5 Ways Social Media Impacts Your Children

Whether we like it or not, social media use across generations has become an integral part of our lives today.  The American Academy of Pediatrics identifies multiple benefits and negative effects of social media on children and teens, and the fact of the matter is that these can apply to adults across generations as well.

When shaping your own social media use, as well as that of your children, Henderson, PsyD, who treats patients using LiveHealth Online Psychology recommends some tips to be useful to consider some of the pros and cons.

Positive Ways Social Media Impacts Your Child:

  1. Socialization and communication: Social media means staying connected with friends and family, making new connections, and exchanging ideas can all be a benefit to online activity.  Social media allows all of this to happen on a broader scale, which can extend a child’s view of themselves, their community, and the world.
  2. Access to information: Children and teens are more empowered to access information easily and anonymously using online resources and social media. ­When used correctly, this can be an excellent learning tool and way to foster independence and growth.

 

Negative Ways Social Media Impacts Your Child:

  1. Constant stimulation/distraction: “One of the factors I find most worrisome about social media is that it offers people a chance to be constantly distracted or engaged with others in a way that nearly eliminates the need to ever be truly “alone,” says Henderson, PsyD.  “Learning to sit with your own thoughts, to tolerate the uncomfortable thoughts and feelings that may come up when you are not distracted, and to genuinely enjoy your own company is a valuable skill that social media can easily let us avoid learning.” The results can include poor sleep, unhealthy of coping skills, and attentional problems.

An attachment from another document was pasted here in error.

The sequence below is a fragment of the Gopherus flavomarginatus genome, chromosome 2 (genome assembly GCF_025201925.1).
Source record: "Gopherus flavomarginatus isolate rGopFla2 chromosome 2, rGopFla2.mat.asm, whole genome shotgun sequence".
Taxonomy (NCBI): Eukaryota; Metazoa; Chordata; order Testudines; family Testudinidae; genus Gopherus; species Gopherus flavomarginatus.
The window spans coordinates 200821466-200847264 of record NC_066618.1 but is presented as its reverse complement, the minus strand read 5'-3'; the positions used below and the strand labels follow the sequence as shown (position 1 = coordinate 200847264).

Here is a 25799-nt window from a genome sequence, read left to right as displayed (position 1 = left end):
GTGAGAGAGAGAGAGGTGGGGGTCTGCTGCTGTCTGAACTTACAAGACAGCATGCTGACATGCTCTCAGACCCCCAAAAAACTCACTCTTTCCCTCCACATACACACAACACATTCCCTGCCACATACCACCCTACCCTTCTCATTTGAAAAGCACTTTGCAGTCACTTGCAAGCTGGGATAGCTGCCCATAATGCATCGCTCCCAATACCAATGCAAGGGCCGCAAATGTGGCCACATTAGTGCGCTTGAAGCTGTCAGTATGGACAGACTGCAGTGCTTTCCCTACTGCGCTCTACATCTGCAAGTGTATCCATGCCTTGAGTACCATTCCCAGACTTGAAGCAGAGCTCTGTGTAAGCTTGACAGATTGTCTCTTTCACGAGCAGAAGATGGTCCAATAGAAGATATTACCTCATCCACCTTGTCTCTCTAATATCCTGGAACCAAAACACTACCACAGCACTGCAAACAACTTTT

2. Comparison and jealously: For the most part, we display the best parts of our lives on social media, giving the world a one-sided view of our actual reality.  It’s impossible not to feel a bit jealous, which can lead us to want to post more about what is good about our own lives, leading to a cycle of unhealthy comparison and envy among our networks.
  3. Unsafe behaviors: Children and adolescents are at particular risk for the unsafe behaviors that the internet makes all the easier to engage in. This can include cyberbullying, online harassment, and sexual behavior.

People of all ages, not just kids, can benefit from being mindful of how they engage in social media and use the internet in their lives in general.  It is critical that parents play an active role in monitoring their children’s social media use, teaching them how to use the internet safely, and having ongoing discussions about social media and their feelings about it.

Henderson suggests modeling healthy use by regulating your own internet use, evaluating whether social media is helping you meet your larger goals in life, and stepping away from activities that you have found to have a negative impact on you.

Comments and opinions are from Lindsay Henderson, PsyD, alone. She is a psychologist who treats patients using LiveHealth Online Psychology.

Photo of Lindsay Henderson
Lindsay Henderson
Psychologist
9 years of experience
William James College

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